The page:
Common Probate Myths

There are commonly held misconceptions about avoiding probate which may lead to uniformed decisions resulting in the need to open a probate administration.  While the best way to avoid probate is to speak with an experienced estate planning attorney, let’s debunk a few probate myths.

I’ll leave my home to my children through a will to avoid probate.  This is the most common of all estate planning myths!  Inherited property cannot be retitled or sold without approval of the court, which requires opening a probate administration for the deceased.  There are, however, ways to avoid this including the creation of a new deed where your property eventually passes to your heirs, or retitling your home to your trust. (An estate planning attorney can help determine the best option.)

Adding my adult child to my deed is a great way to avoid probate.  While your property will indeed pass without probate after you die, there is much risk when adding someone to your deed.  The child’s interest in the home is not shielded from creditors via Homestead protection if it is not their primary residence. Your child’s creditors can place a lien against your property.   A fractional interest in the property owned by a person who does not reside there does not qualify for Homestead tax benefits, so your property taxes will increase.  And as your child is listed as an owner, they must sign off on any decision to sell or refinance the property.

Can I obtain the necessary forms and submit them to the probate court myself without the expense of an attorney?  In Florida almost all probate cases require an attorney.  There is a narrow exception for very small estates where the amount of assets is only sufficient to pay for the funeral and final expenses of the decedent.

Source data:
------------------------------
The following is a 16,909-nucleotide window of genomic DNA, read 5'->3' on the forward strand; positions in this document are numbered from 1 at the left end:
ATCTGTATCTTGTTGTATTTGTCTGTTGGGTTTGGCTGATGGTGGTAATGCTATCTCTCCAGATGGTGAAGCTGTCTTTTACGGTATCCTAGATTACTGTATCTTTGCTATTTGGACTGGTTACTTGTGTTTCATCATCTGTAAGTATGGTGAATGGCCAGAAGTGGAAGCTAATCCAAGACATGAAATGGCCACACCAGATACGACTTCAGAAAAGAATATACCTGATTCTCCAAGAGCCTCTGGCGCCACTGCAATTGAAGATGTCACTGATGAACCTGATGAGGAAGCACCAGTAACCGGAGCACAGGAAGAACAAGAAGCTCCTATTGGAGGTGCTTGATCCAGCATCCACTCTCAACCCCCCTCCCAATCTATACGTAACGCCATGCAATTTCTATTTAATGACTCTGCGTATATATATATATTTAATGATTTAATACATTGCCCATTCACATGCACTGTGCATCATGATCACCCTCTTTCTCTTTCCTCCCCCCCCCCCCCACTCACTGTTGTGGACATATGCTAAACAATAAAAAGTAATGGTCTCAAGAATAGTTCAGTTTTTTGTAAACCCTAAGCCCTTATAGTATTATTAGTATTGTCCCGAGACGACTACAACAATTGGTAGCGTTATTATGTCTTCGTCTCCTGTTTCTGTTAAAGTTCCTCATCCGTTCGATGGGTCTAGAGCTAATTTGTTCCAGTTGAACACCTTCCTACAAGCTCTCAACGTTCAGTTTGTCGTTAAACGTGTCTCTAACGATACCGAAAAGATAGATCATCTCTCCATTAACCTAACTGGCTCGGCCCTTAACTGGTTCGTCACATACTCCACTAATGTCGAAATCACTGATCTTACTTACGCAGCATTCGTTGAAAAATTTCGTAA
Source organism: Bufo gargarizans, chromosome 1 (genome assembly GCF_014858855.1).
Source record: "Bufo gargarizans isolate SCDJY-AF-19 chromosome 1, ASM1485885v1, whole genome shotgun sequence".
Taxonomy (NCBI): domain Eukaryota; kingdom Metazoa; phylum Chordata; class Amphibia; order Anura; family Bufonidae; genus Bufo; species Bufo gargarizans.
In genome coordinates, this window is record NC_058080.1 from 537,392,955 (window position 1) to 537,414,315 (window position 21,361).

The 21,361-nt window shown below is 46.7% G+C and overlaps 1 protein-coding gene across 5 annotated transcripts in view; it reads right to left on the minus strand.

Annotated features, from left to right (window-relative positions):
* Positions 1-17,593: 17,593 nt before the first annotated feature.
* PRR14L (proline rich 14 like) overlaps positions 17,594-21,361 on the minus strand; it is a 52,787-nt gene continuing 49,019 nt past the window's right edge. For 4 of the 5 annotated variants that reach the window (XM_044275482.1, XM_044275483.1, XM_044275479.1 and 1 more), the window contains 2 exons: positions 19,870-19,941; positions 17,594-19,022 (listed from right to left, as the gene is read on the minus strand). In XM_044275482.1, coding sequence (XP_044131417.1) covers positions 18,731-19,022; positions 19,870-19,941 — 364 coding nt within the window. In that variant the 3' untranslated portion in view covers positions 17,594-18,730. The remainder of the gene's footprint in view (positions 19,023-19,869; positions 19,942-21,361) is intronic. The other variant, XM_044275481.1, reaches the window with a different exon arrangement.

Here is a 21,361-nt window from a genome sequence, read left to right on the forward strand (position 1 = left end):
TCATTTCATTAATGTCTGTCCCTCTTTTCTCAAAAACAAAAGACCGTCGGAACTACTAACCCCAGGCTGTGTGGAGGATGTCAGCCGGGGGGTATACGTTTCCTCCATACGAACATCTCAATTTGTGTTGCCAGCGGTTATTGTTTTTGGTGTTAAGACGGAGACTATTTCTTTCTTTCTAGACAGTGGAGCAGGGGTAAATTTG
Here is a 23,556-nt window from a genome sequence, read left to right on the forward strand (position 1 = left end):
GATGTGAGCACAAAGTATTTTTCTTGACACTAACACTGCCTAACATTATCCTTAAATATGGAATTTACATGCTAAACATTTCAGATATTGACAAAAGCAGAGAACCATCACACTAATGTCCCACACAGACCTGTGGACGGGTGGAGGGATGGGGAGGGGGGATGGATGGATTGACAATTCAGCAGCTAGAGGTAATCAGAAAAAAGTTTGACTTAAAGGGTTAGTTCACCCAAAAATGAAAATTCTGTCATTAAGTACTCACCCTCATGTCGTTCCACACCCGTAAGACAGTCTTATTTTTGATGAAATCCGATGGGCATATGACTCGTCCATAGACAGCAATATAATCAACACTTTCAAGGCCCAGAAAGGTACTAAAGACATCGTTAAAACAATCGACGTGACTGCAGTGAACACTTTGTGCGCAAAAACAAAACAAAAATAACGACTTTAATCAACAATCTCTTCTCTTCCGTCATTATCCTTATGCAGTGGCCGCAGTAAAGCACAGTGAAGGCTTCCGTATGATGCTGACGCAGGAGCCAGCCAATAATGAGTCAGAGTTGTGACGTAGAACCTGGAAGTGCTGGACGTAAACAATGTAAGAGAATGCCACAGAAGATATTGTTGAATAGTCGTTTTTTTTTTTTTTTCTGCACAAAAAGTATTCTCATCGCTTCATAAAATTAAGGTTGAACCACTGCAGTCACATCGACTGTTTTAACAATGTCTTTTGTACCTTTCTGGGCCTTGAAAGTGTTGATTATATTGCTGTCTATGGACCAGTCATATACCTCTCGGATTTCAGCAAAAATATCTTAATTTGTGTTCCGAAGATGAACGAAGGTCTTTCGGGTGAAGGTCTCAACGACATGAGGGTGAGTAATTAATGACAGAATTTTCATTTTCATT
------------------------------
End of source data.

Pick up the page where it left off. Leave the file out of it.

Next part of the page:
My cousin’s estate was settled in just a few months in Michigan, so I’m expecting the same experience in south Florida.  Probate for most simple estates can be settled within a year, however.  because of staffing shortages and backlogs in Miami-Dade and Broward counties, the process can take as long as 18 months.  More complex estates may take several years to settle.

I created a revocable living trust to avoid probate.  A revocable living trust can help you avoid probate, but only if your trust is fully funded.  With some important exceptions, all of your real property, personal property, cash and investment accounts, and business interests should be transferred into your trust while you are alive.  If your trust is not properly funded, many assets may still have to go through probate after your death before reaching your trust and its beneficiaries.

Life can change in an instant.  What are you waiting for?